- Bulbophyllum cariniflorum and Bulbophyllum densiﬂorum (Chinese name: Jianyeshiduo Lan; Indian name: Sumura): These orchids are found in China, northern Thailand, northeast India, Bhutan, and Nepal. In India, a paste made from the dried roots, black pepper, and cow's milk is taken to induce abortion during the first trimester.
- Bulbophyllum sterile (Also Bulbophyllum nilgherrense Wight; Cirrhopetalum neilgherrense): The leaf and pseudobulb extracts of B. sterile have shown inhibitory effects against certain bacteria. The tubers of this orchid are consumed by the Valmikis tribe in India for good health.
- Calanthe puberula Lindl. Syn. Calanthe similis Schltr. (Chinese names: Lianexiaji Lan, Fanjuangenjie Lan, Juanegenjie Lan, Lianyexiaji Lan, Jiaxiaji Lan, Xiangsixiaji Lan, Zigenjie Lan; Chinese medicinal name: Lianexiaji Lan): This orchid is used in Chinese Herbal Medicine to treat scrofula, itchy sores, ulcers, and more.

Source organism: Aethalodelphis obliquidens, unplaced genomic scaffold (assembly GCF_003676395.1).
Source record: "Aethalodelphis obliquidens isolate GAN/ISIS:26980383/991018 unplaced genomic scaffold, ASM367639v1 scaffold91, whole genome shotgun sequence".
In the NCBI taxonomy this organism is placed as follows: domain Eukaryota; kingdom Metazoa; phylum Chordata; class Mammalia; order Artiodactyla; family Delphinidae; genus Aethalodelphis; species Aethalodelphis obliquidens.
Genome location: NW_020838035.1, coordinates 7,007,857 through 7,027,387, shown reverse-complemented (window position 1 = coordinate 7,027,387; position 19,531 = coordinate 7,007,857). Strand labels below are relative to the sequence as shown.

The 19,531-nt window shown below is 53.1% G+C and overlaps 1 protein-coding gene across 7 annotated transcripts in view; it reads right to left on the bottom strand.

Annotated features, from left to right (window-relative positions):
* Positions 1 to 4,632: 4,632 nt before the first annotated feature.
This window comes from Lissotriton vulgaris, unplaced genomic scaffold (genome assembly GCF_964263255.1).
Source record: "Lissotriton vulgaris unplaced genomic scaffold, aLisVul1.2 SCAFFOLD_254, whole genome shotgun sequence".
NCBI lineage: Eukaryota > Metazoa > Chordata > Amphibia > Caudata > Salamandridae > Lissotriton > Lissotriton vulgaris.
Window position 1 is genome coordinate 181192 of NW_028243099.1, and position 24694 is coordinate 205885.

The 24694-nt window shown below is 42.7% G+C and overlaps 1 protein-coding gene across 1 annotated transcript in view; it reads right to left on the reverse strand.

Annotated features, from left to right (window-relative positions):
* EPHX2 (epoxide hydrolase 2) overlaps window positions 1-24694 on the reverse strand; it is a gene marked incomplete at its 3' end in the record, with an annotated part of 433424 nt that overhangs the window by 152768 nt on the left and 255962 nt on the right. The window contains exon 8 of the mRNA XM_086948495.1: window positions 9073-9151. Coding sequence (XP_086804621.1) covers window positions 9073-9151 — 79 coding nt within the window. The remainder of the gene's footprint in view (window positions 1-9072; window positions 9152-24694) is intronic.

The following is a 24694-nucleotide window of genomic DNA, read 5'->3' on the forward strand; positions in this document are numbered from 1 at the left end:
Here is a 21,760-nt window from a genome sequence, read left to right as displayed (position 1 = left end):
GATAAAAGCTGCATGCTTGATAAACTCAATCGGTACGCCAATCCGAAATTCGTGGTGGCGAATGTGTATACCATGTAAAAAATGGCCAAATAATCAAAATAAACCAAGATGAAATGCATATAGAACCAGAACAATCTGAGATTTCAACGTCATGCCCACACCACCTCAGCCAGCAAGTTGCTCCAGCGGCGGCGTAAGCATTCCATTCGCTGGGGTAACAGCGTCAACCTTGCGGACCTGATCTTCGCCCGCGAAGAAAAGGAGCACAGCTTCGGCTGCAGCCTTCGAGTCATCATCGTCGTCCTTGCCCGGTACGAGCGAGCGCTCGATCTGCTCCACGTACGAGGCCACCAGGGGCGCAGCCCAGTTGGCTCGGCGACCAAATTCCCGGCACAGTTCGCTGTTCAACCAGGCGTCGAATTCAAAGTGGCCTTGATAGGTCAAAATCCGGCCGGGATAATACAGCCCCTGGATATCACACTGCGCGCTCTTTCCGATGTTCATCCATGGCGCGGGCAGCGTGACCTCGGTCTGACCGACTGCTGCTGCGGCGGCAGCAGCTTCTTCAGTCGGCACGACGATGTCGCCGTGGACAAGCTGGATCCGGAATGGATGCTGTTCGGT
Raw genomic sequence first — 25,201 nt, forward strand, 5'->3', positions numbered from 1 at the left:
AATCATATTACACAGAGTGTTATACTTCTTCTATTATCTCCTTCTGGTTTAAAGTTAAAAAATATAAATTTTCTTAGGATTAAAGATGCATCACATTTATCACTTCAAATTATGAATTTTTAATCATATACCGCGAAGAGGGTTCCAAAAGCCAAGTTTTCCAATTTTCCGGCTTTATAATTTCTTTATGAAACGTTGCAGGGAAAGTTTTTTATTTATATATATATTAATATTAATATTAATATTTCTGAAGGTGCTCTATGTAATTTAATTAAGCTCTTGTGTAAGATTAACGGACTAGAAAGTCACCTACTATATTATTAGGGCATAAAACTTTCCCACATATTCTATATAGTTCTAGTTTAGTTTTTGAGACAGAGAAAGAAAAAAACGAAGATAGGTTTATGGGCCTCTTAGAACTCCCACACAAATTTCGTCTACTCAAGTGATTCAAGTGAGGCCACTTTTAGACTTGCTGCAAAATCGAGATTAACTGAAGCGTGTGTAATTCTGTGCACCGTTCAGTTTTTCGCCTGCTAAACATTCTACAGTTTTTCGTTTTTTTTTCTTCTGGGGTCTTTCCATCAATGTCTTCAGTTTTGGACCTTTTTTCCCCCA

- Other scent notes: The fragrance is further enhanced with amber mix, Indian sandalwood, velvety florals, and various musks.
Oriental 4 Scent Profile
Contains Scented Notes of following in various proportions:
Native Singaporean Orchid notes: Zygopetalum Crinitum
Zygopetalum Crinitum - Used in Oriental 4 (Men) for Team building Perfume workshop
Zygopetalum crinitum is a medium-sized orchid species that is native to Brazil. It is a pseudobulbous orchid, which means it has storage structures called pseudobulbs. These pseudobulbs can be partly buried, and the orchid can be found in dense undergrowth on exposed mountains as well as in regenerating (secondary) forests. It is also known to grow in branch forks of mid-height trees in primary forests, where water and detritus collect, creating a humus-filled environment. The orchid prefers moderate shade and gentle air movements in its natural habitat.